Inside Abraham Lincoln's Time In The Military

There are a few facts that anybody with a fundamental middle school education in U.S. history knows about Abraham Lincoln. He gave the Gettysburg Address. He was president during the Civil War and emancipated the slaves. Lincoln was the 16th president of the United States, after serving a term in Congress. But did you know that Lincoln was a military man? Lincoln, in his younger years, was renowned for his physical capabilities. At 6'4" he was effectively a giant for his times. He felled trees, split rails, and drove railroad spikes. As ThoughtCo reports, he was also quite the wrestler. You wouldn't have wanted to fight this guy in close combat. But that doesn't mean he was the best soldier.

Lincoln was only 23 years old when he served in the Illinois state militia. At the time, the colonizing United States government was having trouble with the not-wanting-to-be-genocided Sauk, Fox, and Kickapoo tribes, under the leadership of Black Hawk, for whom the Black Hawk War is named. Lincoln never saw combat during his three tours of duty, but he did see a fair share of conflict within the militia in which he served.

The future president was elected to command his company of soldiers. He was pretty proud of that, according to Abraham Lincoln: A Life the appointment was "a success that gave me more pleasure than any I have had since."

Lincoln made his own blunders

Which is kind of crazy, since he wasn't enthusiastic about the whole thing before it happened. Lincoln had to be pulled out by his friends who subsequently lined up behind him to show support. His company didn't exactly follow his commands. His first orders as captain were met with cries of "Go to the devil, sir!" by his men.

During his command, Lincoln was often punished for the actions of his men as well as his own blunders. He also got away with a few, too. For instance, he wasn't keen on military lingo and couldn't remember how to command his men to march to a certain location, so he dismissed them and ordered them to reconvene there instead. Another time, according to Abraham Lincoln: A Life, he was forced to carry a wooden sword in place of his real saber because his men stole a bunch of liquor and got tanked. Yet another time, Library of Congress records tell us, he was stripped of his sword for firing his pistol too close to camp.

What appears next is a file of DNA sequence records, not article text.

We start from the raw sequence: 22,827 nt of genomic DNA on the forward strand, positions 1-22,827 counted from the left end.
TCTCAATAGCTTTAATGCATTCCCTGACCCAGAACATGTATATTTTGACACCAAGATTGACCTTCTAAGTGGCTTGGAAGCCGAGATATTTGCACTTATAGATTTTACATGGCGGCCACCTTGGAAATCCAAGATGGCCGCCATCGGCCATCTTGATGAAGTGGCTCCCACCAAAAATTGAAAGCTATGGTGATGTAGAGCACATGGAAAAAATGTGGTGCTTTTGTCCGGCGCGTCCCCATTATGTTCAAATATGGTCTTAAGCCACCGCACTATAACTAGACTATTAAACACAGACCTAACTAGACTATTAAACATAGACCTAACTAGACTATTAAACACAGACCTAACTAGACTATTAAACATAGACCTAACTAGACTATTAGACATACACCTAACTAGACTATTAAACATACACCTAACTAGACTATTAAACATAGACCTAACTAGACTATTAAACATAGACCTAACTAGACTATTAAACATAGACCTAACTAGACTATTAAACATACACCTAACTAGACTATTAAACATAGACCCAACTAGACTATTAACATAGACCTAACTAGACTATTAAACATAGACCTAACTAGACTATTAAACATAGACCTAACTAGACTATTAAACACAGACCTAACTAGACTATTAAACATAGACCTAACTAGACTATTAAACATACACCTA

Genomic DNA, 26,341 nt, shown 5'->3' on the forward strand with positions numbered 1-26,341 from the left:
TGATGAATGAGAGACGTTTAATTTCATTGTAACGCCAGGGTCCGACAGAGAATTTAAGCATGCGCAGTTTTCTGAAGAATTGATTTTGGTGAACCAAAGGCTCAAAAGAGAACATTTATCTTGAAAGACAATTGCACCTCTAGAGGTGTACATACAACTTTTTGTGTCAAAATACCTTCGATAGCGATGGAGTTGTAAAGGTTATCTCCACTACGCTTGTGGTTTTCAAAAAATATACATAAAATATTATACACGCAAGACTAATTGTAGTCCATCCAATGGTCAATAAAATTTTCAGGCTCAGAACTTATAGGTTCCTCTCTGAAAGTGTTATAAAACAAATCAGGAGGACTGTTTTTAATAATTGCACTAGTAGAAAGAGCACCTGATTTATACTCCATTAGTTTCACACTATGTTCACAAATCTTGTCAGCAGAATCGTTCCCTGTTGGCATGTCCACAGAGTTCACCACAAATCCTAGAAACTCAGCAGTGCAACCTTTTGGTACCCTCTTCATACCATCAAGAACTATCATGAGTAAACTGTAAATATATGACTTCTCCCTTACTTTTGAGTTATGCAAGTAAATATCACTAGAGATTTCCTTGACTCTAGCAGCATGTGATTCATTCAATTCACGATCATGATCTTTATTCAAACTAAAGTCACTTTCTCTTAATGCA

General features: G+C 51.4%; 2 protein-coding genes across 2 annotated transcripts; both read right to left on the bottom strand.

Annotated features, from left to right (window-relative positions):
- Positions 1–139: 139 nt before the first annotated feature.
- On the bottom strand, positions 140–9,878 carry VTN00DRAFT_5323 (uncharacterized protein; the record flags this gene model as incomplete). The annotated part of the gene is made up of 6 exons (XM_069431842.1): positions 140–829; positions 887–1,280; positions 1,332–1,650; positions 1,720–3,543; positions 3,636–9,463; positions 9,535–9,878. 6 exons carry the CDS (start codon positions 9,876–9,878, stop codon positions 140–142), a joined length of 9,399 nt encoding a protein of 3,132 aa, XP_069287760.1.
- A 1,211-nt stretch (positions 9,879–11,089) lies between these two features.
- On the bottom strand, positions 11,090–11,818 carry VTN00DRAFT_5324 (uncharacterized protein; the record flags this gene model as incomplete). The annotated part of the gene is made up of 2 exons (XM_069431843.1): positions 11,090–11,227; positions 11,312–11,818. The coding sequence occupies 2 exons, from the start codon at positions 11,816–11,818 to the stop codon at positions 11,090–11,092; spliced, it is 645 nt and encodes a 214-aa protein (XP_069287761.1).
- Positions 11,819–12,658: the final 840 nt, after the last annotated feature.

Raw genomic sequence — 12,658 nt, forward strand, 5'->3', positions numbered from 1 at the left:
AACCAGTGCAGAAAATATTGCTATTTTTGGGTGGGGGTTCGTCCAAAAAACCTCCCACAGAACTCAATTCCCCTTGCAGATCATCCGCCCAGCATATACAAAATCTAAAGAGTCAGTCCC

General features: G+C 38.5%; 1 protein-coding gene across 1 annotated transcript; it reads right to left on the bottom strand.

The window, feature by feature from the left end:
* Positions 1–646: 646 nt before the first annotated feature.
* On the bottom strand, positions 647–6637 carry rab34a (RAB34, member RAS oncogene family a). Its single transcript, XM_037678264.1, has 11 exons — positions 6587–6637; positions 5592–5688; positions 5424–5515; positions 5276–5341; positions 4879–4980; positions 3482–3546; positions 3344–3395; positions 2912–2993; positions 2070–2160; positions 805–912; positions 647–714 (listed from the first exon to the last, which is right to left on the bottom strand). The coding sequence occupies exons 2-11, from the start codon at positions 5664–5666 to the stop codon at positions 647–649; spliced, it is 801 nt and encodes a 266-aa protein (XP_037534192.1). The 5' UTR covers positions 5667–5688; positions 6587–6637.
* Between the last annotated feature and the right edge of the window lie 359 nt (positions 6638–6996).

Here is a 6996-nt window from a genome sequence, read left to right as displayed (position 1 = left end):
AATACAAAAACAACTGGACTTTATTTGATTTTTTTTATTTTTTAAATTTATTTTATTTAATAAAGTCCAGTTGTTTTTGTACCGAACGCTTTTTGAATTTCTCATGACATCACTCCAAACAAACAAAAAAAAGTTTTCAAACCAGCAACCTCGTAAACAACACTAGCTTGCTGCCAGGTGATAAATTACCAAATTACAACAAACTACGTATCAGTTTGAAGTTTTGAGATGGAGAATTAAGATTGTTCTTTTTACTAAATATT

The contention between Lincoln and his men wasn't always a bad thing. On occasion, it was proof of the more noble parts of Lincoln's character. At one point, a hungry, impoverished indigenous man walked into the military looking for work and carrying a recommendation from General Lewis Cass, according to Library of Congress records.

The Independent Spy Company

Lincoln's men thought the Native was a spy and wanted to kill him. They called Lincoln a coward for defending the man, but Lincoln wasn't having it. "If any man thinks I am a coward, let him test it!" Lincoln replied. The men cried that Lincoln was too big for them to take on, so he offered them to pick up a weapon to even things out. Nobody picked up a weapon.

The Black Hawk war didn't last very long — April-August 1832 — but somehow Lincoln managed to serve three tours. The first was when he got his captain's title, but he chose to enlist as a private in the Independent Spy Company for his final tour instead. Probably because of all the trouble that came about when he was given a position of authority. Sure, he'd someday do some great and some terrible things as leader of an entire nation, but he didn't have the same pull as a minor captain in a short-lived scuffle.

He never saw combat and the Independent Spy Company didn't accomplish much. They were a small, 36-person group who passed off secret messages and were responsible for reconnaissance. The biggest thing they were tasked with was tracking down Chief Black Hawk in Wisconsin, which the Miller Center says was completely unsuccessful. But hey, Lincoln has his face on both the penny and the $5 bill. Failed soldier or not, that's pretty cool.